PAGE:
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Healthcare leaders (and Rotman alumni) on what COVID-19 has taught them and what they are thinking about now

November 2, 2020

Since the outset of the COVID-19 pandemic, the healthcare sector has been at the forefront. From ramping up patient care to meet increased need to procuring personal protective equipment (PPE) to protecting the most vulnerable populations, leaders operating in this space have had to move quickly.

Recently, two Rotman alumni — leaders in the healthcare space — reflected on the early days of the global pandemic and how they had to adapt to rapidly changing circumstances. They shared what this crisis has taught them so far and their thoughts on the future of healthcare.

Key concerns in long-term care and retirement living

When COVID-19 struck, Azi Boloorchi (MBA ’09), vice president of innovation, data and strategic projects at Revera, which operates retirement living and long-term care centres across Canada and the UK, moved quickly.

Azi Boloorchi (MBA ’09)


“Our company manages influenza outbreaks regularly, but from the beginning we knew this virus would be different,” explains Boloorchi, who oversees innovation, advanced analytics and strategic projects at Revera. “Because we deal with a vulnerable population, we knew we had to prioritize infection control and communicating with our residents and staff.”

The organization worked hard to stay ahead of the curve: they immediately invested in acquiring additional PPE, instituted mandatory masking at their sites before public health agencies mandated it and developed a comprehensive pandemic response plan. Fortunately, because of prior investments in digital tools and technology, the organization was able to seamlessly transition their support staff to remote work, and their staff were accustomed using telehealth setups to communicate with healthcare providers offsite.


“This is an opportunity to push boundaries.”

—Azi Boloorchi, MBA ’09


At the end of the first wave, Boloorchi and her team led a series of analytics projects with the goal of uncovering the major factors that might have contributed to severe outbreaks. Boloorchi believes that machine learning might help predict when the next outbreak could occur. These insights gained from data analytics, as well as input from an external expert advisory committee, will enable Revera to effectively plan for the future.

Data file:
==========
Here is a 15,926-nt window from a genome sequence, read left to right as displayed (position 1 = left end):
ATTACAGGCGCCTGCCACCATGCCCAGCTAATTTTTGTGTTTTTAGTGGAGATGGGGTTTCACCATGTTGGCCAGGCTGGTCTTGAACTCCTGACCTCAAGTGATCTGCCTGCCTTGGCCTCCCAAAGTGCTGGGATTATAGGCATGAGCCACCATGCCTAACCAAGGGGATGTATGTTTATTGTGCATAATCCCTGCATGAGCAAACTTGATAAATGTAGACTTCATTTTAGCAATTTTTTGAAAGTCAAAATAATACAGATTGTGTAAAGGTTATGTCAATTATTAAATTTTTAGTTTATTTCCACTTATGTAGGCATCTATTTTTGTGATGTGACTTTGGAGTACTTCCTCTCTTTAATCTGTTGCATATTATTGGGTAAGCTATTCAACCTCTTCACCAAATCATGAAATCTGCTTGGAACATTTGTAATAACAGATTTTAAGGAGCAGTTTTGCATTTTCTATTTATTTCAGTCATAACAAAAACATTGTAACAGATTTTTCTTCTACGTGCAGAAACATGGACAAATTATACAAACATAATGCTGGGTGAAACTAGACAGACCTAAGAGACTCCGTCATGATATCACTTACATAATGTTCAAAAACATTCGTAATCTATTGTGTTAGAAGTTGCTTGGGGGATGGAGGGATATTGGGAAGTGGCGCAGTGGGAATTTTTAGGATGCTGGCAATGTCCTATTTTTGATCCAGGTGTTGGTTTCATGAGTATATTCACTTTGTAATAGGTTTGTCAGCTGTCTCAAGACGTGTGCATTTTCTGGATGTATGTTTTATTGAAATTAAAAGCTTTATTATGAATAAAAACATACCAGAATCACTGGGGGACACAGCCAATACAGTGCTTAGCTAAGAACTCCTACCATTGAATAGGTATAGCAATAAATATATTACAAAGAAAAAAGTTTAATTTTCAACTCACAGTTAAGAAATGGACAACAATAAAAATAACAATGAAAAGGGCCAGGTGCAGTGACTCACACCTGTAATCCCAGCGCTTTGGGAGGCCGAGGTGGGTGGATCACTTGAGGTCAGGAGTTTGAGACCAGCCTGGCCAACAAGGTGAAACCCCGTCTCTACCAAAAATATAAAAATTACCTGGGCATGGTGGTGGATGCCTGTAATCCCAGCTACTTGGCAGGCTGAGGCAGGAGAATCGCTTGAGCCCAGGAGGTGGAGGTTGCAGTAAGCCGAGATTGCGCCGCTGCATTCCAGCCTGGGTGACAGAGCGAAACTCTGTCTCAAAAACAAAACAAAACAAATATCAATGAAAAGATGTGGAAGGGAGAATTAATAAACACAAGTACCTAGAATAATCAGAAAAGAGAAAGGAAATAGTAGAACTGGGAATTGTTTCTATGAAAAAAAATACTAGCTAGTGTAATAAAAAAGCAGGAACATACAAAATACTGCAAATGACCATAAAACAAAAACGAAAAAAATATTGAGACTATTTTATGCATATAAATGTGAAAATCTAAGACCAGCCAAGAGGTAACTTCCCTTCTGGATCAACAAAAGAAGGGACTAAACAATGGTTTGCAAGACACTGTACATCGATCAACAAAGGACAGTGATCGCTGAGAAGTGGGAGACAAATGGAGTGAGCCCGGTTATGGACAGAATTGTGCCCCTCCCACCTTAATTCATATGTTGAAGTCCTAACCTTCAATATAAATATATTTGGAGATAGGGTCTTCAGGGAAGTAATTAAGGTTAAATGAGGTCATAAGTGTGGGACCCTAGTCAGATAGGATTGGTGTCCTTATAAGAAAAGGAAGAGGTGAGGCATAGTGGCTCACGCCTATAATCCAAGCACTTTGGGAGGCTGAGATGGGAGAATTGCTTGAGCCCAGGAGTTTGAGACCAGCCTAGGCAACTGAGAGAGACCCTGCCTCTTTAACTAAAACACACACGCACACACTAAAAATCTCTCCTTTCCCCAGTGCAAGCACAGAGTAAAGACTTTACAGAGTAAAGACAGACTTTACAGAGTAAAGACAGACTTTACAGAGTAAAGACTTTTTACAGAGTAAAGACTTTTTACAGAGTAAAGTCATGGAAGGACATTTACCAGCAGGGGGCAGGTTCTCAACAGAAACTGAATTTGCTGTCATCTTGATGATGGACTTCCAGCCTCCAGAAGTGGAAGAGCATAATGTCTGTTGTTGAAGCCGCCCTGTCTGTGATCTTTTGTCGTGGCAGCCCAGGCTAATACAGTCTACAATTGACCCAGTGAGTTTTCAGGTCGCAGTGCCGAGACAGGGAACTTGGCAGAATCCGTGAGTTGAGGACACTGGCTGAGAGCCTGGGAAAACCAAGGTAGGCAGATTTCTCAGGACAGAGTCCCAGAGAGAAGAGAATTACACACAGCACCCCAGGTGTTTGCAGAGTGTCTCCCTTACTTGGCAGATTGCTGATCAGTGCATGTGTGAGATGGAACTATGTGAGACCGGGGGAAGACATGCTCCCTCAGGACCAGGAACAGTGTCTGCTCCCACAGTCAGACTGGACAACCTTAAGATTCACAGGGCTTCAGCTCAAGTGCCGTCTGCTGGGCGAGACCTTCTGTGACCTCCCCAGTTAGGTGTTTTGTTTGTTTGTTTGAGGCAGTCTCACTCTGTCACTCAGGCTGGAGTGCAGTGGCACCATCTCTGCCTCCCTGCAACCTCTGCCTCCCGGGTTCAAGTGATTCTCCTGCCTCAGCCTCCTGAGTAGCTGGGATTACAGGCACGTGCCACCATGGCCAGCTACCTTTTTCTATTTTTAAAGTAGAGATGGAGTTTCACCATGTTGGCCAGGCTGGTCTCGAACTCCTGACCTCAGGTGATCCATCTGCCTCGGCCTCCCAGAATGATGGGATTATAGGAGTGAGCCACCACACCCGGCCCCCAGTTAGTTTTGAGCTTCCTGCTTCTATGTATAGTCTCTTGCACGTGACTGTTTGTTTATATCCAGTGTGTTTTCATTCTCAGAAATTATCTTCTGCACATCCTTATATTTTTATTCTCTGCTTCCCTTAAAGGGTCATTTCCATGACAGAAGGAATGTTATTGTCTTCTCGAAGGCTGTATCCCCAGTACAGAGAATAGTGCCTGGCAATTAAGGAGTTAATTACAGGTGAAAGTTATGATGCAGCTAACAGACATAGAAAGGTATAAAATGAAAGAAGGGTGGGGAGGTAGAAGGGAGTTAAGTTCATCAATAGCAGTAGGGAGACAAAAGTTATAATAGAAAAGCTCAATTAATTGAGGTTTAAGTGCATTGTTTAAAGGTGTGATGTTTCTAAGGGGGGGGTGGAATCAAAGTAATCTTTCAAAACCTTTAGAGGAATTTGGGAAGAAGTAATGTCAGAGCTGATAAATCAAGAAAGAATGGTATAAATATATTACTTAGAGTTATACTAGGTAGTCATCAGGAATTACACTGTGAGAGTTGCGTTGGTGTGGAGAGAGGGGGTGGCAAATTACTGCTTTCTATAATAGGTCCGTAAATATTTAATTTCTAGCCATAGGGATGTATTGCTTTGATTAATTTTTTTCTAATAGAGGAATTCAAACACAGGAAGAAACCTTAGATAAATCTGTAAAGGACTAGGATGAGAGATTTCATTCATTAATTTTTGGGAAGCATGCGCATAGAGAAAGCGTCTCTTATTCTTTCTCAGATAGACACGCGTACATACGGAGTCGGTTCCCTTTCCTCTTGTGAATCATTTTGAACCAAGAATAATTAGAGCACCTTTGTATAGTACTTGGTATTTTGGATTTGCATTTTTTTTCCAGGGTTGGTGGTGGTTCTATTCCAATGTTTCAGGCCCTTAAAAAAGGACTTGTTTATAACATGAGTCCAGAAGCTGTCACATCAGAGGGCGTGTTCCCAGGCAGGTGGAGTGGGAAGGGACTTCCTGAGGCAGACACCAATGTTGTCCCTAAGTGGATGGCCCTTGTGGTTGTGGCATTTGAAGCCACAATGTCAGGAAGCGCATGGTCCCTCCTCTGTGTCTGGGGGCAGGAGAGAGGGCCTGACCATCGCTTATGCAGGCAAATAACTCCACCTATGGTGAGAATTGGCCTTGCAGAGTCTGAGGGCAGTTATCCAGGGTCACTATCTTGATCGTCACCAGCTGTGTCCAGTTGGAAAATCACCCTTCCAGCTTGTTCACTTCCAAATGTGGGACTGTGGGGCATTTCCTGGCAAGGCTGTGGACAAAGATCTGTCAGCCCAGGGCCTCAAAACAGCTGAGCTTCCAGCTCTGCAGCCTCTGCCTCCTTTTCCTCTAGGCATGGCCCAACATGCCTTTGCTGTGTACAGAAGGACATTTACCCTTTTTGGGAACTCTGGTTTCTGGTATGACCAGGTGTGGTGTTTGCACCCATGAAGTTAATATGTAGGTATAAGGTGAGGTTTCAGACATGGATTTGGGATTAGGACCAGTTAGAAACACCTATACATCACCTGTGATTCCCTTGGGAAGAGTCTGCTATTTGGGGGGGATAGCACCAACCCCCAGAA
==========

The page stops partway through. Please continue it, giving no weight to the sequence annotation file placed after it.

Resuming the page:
“I keep telling my team ‘never let a crisis go to waste,’” she says. “This is an opportunity to push boundaries. Various digital tools might not have had a strong business case before the pandemic — now they do. Take advantage of that.”

How the pandemic disrupted the startup space

Portrait of Tim MatthewsThe pandemic also shook things up for those in the health tech and startup space.

In 2019, Tim Matthews (MBA ’10) and his colleagues at AceAge brought their new product, the Karie Device, to market. This smart device — which aims to help individuals and their families manage complex medication schedules — was set to make its mark on the Canadian market in 2020. However, the global pandemic put their plans on hold.

“In the last few months, the healthcare industry has rightfully been focused on stabilizing their operations and keeping their staff, residents and families safe,” explains Matthews, chief operating officer at AceAge. “The result being that there wasn’t much capacity for ideas or projects outside of solving the immediate threat at hand.”

In the meantime, the team has found success in the Europe, which has an established market for personal health and medical devices. Matthews is hopeful that as COVID-19 cases decline, the appetite for innovation, unrelated to the pandemic, will return.


“I’ve seen more innovation in healthcare in the last six months than I’ve seen in my entire career.”

—Tim Matthews, MBA ’10


“I’ve seen more innovation in healthcare in the last six months than I’ve seen in my entire career,” says Matthews. “Patients can now video call or message their physicians. Healthcare providers can complete lab requisitions and referrals online.”

“I think that what we’re seeing is a willingness to break down some of the silos we’ve come up against in the past, get different parties at the table and develop interesting solutions. It’s encouraging.”

To learn more about the complex challenges currently facing leaders in healthcare and the life sciences, tune into the upcoming Rotman Livestream event featuring Azi Boloorchi, Tim Matthews and several other experts, Digital Health in a New World – What's Next?

Register here


Written by Rebecca Cheung | More Student Stories »


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